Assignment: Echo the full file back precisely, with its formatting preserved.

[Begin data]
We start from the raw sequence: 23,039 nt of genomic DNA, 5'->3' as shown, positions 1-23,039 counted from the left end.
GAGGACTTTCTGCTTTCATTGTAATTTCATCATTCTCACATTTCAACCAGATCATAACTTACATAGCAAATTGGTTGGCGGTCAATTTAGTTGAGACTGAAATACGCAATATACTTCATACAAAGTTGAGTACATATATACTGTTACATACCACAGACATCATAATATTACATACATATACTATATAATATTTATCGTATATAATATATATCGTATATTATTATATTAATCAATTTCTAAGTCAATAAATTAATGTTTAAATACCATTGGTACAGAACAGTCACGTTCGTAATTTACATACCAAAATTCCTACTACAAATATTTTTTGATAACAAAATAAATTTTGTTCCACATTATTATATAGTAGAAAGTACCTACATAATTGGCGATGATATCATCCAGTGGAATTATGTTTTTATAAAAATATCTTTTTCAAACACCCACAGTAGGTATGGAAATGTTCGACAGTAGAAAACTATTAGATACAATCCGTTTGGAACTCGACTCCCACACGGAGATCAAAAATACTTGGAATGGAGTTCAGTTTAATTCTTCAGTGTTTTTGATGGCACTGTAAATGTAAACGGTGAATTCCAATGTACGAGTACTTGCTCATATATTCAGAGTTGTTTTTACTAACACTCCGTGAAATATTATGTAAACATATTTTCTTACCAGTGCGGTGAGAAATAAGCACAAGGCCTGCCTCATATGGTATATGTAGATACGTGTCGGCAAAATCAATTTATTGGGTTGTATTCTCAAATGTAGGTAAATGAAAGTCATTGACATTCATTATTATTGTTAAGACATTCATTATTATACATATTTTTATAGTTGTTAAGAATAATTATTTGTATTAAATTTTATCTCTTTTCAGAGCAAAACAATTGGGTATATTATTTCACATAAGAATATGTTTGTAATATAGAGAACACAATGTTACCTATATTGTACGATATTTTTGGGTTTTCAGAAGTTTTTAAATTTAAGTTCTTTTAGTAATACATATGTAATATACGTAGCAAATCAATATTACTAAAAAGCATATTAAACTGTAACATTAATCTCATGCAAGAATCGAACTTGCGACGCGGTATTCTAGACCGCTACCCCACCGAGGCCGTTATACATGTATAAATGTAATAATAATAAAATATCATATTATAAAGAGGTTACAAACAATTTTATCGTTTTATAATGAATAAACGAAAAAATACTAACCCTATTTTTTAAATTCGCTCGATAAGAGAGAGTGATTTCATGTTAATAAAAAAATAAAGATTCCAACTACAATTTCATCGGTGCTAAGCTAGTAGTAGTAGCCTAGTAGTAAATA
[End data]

We start from the raw sequence: 23,039 nt of genomic DNA, 5'->3' as shown, positions 1-23,039 counted from the left end.
GAGGACTTTCTGCTTTCATTGTAATTTCATCATTCTCACATTTCAACCAGATCATAACTTACATAGCAAATTGGTTGGCGGTCAATTTAGTTGAGACTGAAATACGCAATATACTTCATACAAAGTTGAGTACATATATACTGTTACATACCACAGACATCATAATATTACATACATATACTATATAATATTTATCGTATATAATATATATCGTATATTATTATATTAATCAATTTCTAAGTCAATAAATTAATGTTTAAATACCATTGGTACAGAACAGTCACGTTCGTAATTTACATACCAAAATTCCTACTACAAATATTTTTTGATAACAAAATAAATTTTGTTCCACATTATTATATAGTAGAAAGTACCTACATAATTGGCGATGATATCATCCAGTGGAATTATGTTTTTATAAAAATATCTTTTTCAAACACCCACAGTAGGTATGGAAATGTTCGACAGTAGAAAACTATTAGATACAATCCGTTTGGAACTCGACTCCCACACGGAGATCAAAAATACTTGGAATGGAGTTCAGTTTAATTCTTCAGTGTTTTTGATGGCACTGTAAATGTAAACGGTGAATTCCAATGTACGAGTACTTGCTCATATATTCAGAGTTGTTTTTACTAACACTCCGTGAAATATTATGTAAACATATTTTCTTACCAGTGCGGTGAGAAATAAGCACAAGGCCTGCCTCATATGGTATATGTAGATACGTGTCGGCAAAATCAATTTATTGGGTTGTATTCTCAAATGTAGGTAAATGAAAGTCATTGACATTCATTATTATTGTTAAGACATTCATTATTATACATATTTTTATAGTTGTTAAGAATAATTATTTGTATTAAATTTTATCTCTTTTCAGAGCAAAACAATTGGGTATATTATTTCACATAAGAATATGTTTGTAATATAGAGAACACAATGTTACCTATATTGTACGATATTTTTGGGTTTTCAGAAGTTTTTAAATTTAAGTTCTTTTAGTAATACATATGTAATATACGTAGCAAATCAATATTACTAAAAAGCATATTAAACTGTAACATTAATCTCATGCAAGAATCGAACTTGCGACGCGGTATTCTAGACCGCTACCCCACCGAGGCCGTTATACATGTATAAATGTAATAATAATAAAATATCATATTATAAAGAGGTTACAAACAATTTTATCGTTTTATAATGAATAAACGAAAAAATACTAACCCTATTTTTTAAATTCGCTCGATAAGAGAGAGTGATTTCATGTTAATAAAAAAATAAAGATTCCAACTACAATTTCATCGGTGCTAAGCTAGTAGTAGTAGCCTAGTAGTAAATA